A Skeptical look at ESG Investing – updated
According to its CEO Larry Fink, BlackRock, the world’s largest investment firm, will put sustainability at the centre of its investment strategy from now on. Talks and attention about Sustainable Investing/ESG Investing are positively growing worldwide. This should come as good news for everyone, especially if you consider yourself a responsible citizen and investor. While I take satisfaction in including ESG ventures in my investment portfolio, I understand many financial products risk receiving nothing more than cosmetic adjustments (social washing) to serve this new market demand. Besides the appreciation for the expected positive impact that ESG investment should promote, I feel it is necessary to maintain a constructive but critical view of this growing market. Valuing the analyses of professor of Corporate Finance Aswath Damodaran, I hereby update my sep-2020 article with his most recent insights.
From Sounding good or Doing good? A Skeptical look at ESG (Sep-2020)
In many circles, ESG is being marketed as not only good for society, but good for companies and for investors. In my view, the hype regarding ESG has vastly outrun the reality of both what it is, and what it can deliver, and the buzzwords are not helpful. That is the reason I have tried to under use words likes sustainability and resilience, two standouts in the ESG advocates lexicon, in writing this post. I believe that the potential to make money on ESG for consultants, bankers and investment managers has made at least some of them cheerleaders for the concept, with claims of the payoffs based on research that is ambiguous and inconclusive, if not outright inconsistent. The evidence as I see it is nuanced, and can be summarized as follows:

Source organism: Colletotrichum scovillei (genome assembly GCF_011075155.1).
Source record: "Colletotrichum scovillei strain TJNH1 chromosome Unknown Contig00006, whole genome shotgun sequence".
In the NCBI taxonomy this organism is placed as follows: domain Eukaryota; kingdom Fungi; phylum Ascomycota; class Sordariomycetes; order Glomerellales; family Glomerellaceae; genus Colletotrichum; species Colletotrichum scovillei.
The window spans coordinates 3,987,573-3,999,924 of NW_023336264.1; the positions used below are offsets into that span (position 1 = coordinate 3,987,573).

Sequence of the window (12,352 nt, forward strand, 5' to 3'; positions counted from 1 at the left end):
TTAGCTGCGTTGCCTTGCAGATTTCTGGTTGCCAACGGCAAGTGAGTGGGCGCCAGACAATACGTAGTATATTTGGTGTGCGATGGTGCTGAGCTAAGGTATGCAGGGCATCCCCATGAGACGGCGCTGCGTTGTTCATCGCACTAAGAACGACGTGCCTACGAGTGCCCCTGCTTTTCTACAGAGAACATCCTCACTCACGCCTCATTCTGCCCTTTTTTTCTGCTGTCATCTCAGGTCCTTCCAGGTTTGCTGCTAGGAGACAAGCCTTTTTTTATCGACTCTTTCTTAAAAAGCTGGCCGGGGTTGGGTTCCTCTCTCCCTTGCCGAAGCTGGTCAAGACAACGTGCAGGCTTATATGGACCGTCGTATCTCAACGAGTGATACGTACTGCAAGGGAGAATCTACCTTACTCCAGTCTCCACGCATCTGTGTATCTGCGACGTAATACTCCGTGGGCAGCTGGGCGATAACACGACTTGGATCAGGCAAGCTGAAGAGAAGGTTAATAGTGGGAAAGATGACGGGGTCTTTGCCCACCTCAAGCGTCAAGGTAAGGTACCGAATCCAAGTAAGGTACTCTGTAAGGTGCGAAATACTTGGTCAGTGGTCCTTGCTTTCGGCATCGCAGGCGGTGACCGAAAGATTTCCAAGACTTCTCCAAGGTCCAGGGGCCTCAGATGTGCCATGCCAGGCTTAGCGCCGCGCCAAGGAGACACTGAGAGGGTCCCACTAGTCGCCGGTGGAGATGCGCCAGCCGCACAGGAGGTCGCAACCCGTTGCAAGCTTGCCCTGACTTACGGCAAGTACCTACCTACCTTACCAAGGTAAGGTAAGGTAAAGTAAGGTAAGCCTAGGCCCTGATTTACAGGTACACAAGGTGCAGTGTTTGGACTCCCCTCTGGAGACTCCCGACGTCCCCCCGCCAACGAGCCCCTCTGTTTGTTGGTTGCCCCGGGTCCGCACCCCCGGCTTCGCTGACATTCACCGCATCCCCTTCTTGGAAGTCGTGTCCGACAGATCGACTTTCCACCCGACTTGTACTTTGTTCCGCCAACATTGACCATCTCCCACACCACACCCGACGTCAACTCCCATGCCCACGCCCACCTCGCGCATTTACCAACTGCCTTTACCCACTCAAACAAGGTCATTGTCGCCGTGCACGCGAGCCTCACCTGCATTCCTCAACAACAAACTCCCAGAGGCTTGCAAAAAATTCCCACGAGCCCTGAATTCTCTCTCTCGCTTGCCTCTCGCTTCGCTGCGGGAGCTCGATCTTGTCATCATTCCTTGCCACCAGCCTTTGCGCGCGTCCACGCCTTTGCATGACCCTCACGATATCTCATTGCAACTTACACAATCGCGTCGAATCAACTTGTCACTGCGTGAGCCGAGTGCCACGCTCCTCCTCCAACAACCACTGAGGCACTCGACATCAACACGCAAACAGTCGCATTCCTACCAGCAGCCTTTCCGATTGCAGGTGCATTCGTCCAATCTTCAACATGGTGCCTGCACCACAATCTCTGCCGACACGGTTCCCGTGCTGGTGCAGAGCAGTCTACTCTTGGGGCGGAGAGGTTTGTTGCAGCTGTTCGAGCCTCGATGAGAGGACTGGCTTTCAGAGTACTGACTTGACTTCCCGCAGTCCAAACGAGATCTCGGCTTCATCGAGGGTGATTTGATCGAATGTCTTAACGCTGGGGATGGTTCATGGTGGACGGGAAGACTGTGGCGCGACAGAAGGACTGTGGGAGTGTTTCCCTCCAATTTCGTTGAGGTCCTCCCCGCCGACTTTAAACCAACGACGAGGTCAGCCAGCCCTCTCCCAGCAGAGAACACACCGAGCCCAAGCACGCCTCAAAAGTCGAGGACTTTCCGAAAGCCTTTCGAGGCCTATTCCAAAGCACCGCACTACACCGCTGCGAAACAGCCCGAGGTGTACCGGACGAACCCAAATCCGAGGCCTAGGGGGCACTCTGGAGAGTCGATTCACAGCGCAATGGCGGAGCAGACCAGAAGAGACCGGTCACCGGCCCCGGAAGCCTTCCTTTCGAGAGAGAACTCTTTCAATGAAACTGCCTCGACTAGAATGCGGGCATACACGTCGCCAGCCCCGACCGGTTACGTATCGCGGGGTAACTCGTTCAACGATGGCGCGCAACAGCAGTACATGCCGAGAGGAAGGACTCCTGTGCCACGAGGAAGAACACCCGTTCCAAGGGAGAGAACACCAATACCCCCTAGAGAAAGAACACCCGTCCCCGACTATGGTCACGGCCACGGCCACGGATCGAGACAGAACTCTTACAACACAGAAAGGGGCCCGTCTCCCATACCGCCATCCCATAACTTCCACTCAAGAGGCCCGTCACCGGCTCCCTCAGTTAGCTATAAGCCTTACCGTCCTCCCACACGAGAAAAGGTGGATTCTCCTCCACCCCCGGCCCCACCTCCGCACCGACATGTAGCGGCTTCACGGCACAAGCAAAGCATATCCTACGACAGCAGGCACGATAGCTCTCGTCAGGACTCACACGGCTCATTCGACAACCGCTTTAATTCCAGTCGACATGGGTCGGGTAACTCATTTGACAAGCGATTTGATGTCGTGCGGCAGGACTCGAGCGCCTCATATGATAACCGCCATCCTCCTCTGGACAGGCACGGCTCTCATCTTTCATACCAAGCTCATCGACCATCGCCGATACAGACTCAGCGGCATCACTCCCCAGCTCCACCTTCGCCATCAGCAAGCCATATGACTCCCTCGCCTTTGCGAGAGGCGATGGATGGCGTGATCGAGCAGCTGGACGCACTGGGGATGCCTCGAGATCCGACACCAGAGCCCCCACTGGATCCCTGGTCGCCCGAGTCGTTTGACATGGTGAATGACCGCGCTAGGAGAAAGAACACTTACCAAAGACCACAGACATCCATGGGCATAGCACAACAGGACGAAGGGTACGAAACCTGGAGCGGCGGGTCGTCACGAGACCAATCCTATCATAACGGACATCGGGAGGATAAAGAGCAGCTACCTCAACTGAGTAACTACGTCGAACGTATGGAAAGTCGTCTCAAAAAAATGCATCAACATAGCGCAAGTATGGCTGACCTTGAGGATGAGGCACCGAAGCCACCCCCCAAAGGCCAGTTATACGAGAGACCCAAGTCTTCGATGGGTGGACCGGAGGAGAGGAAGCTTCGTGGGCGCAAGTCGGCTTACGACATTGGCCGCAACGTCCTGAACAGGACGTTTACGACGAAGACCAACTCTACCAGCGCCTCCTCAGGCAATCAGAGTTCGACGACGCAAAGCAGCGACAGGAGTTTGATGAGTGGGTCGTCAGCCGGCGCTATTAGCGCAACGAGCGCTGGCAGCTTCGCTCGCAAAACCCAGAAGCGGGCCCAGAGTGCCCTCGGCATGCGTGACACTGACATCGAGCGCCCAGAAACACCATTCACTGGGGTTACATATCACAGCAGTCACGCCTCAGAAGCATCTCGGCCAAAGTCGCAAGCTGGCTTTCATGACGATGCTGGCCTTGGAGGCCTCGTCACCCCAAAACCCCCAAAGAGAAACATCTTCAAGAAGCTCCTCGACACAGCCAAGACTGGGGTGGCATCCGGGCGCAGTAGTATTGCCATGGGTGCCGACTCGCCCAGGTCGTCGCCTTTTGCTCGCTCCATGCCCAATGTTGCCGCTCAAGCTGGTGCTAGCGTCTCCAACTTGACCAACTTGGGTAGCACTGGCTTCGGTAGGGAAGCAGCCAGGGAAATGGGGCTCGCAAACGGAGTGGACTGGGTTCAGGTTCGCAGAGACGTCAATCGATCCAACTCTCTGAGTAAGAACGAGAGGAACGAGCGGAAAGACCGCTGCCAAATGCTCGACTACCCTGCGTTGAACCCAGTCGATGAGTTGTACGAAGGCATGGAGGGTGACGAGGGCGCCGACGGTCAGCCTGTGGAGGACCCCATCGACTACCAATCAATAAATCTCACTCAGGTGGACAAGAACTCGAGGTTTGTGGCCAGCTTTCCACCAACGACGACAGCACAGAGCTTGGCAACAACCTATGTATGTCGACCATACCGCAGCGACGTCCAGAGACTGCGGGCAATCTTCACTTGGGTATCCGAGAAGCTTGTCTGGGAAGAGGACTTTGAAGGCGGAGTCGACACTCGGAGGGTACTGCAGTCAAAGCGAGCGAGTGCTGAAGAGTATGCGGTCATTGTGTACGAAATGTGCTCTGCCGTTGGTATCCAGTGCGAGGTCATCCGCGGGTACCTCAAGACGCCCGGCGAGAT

- There is a weak link between ESG and operating performance (growth and profitability), and while some firms benefit from being good, many do not. Telling firms that being socially responsible will deliver higher growth, profits and value is false advertising. The evidence is stronger that bad firms get punished, either with higher funding costs or with a greater incidence of disasters and shocks.ESG advocates are on much stronger ground telling companies not to be bad, than telling companies to be good. In short, expensive gestures by publicly traded companies to make themselves look “good” are futile, both in terms of improving performance and delivering returns.
- The evidence that investors can generate positive excess returns with ESG-focused investing is weak, and there is no evidence that active ESG investing does any better than passive ESG investing, echoing a finding in much of active investing literature. Even the most favorable evidence on ESG investing fails to solve the causation problem. Based on the evidence, it appears to me that just as likely that successful firms adopt the ESG mantle, as it is that adopting the ESG mantle makes firms successful.